Despite monitoring your words, tone, and body language, Williams warns not to censor yourself too much. Be your authentic self—people are attracted to authenticity. For example, if you’re a jokester, use humor, and if you’re into more philosophical topics, discuss them.

(Shortform note: Some other experts reiterate that being authentic is one of the best ways to build connections because people are naturally drawn to authentic people. However, they explain that many people struggle with authenticity because they prioritize being liked over being authentic. This causes them to tailor their personality to match what they think others are looking for. To overcome this struggle, let go of self-consciousness—stop focusing on what other people think of you or want from you. Instead, focus on who you are and how you can express your identity.)

Tip #3: Find Common Ground

Williams explains that finding common ground—shared interests, dislikes, experiences, and so on—is one of the best ways to establish a connection with someone. It’ll also help you further your connection by giving you natural conversation topics.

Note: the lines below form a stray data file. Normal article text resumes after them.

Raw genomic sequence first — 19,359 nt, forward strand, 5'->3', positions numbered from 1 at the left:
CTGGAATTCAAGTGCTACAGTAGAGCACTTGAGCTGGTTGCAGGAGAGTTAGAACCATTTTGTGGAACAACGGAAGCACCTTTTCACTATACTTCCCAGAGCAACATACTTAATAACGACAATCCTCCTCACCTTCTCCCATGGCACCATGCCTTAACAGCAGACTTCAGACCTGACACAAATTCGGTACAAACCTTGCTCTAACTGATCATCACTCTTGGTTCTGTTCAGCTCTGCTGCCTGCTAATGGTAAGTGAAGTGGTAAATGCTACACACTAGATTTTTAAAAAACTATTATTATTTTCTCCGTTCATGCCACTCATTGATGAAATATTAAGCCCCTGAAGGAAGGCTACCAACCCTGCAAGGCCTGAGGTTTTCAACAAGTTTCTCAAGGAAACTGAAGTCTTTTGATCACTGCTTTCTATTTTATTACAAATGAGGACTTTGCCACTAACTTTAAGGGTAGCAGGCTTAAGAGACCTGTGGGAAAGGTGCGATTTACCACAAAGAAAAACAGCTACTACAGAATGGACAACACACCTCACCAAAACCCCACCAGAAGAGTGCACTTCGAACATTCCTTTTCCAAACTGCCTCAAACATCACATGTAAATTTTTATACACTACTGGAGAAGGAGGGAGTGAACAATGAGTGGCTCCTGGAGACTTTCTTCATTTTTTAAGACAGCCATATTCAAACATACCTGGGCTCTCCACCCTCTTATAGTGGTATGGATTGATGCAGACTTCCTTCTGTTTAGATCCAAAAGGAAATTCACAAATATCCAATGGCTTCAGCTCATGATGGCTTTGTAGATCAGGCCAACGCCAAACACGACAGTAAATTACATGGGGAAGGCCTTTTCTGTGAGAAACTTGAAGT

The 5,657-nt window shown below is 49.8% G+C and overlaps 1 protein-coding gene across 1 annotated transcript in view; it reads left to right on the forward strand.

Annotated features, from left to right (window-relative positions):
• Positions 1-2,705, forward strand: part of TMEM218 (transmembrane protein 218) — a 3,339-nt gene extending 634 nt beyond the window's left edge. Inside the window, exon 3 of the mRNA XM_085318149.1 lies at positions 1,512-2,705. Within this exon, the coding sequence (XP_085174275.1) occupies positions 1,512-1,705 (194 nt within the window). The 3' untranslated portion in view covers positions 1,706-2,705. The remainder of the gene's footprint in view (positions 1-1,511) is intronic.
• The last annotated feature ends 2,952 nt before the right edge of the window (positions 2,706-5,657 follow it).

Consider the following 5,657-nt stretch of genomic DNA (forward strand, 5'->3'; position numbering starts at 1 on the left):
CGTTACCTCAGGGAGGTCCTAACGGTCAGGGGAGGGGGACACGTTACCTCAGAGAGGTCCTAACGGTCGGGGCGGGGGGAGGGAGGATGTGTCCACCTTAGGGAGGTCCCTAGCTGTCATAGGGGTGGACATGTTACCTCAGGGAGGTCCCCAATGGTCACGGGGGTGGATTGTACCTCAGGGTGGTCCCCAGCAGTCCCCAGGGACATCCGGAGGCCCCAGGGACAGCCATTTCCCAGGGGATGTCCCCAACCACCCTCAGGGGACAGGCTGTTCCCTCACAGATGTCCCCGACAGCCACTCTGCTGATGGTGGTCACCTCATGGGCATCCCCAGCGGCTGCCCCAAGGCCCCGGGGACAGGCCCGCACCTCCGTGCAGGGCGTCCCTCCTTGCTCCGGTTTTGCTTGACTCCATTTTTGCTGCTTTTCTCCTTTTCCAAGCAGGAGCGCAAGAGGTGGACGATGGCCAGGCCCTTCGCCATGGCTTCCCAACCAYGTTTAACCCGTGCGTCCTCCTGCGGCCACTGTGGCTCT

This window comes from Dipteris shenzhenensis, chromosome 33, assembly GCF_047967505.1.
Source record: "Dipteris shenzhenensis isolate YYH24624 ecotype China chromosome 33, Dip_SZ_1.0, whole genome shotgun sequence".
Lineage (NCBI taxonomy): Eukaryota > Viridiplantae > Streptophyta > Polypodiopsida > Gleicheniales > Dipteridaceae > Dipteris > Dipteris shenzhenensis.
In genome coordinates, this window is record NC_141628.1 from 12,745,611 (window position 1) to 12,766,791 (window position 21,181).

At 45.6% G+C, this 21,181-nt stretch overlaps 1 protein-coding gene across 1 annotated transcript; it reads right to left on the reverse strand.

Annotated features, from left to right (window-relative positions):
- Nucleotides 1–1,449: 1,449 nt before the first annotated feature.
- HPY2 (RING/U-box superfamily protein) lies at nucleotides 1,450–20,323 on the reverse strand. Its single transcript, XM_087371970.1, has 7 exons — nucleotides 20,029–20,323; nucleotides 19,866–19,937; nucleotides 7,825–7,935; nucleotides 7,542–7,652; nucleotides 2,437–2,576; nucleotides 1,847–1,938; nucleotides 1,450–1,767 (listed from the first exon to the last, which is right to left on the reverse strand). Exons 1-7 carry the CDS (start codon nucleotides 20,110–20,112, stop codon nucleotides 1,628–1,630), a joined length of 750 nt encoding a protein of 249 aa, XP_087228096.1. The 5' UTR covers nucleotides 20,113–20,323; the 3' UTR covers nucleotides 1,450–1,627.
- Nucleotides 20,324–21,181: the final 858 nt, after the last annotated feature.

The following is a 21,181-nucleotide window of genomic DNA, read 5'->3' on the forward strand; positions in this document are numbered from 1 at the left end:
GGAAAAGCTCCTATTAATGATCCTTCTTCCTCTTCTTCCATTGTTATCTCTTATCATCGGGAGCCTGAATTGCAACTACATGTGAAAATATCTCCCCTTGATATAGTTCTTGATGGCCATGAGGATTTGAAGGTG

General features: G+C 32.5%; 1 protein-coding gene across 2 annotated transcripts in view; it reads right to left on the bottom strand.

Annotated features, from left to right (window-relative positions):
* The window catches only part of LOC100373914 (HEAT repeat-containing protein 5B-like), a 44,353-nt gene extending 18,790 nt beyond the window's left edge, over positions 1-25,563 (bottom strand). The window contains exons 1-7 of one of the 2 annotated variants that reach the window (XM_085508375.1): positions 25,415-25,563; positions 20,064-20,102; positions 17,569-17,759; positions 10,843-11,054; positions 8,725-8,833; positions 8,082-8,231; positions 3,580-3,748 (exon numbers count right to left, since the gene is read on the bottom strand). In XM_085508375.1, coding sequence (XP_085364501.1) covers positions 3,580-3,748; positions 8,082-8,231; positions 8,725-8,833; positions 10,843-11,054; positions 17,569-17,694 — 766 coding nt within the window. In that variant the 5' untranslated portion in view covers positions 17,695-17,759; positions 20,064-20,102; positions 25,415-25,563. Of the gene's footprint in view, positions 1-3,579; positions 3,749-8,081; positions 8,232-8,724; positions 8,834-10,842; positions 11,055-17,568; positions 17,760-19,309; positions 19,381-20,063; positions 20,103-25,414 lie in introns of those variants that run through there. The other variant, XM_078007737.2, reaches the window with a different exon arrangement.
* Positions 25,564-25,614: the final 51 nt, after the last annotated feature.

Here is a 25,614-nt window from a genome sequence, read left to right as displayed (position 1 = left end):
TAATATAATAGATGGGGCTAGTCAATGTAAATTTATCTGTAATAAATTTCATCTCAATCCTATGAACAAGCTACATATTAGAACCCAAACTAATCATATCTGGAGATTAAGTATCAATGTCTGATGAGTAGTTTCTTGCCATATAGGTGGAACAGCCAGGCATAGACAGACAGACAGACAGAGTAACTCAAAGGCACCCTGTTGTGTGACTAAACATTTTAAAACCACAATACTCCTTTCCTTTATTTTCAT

(Shortform note: In The Fine Art of Small Talk, Debra Fine notes that people may be hesitant to try to form connections with others because they fear they’ll be unable to find common ground. If this concern is holding you back, Fine recommends remembering that people are more alike than different—you’ll be able to find common ground with anyone if you give it a chance.)

However, Williams warns against asking the other person specific personal questions too soon—this can make people defensive, especially when you’re first getting to know them. Instead, be more general: Ask them to tell you more about themselves so they can offer up whatever information they feel comfortable disclosing.

(Shortform note: Other experts also warn against asking personal questions too soon. However, rather than suggesting you ask the other person to tell you about themselves in general, they recommend finding more specific topics to discuss. One way to do this is by choosing something about your current location and asking the other person about it—if you’re in the same place, you likely have something in common that relates to that location. For example, if you’re at a bookstore, ask the other person what their favorite book is and why.)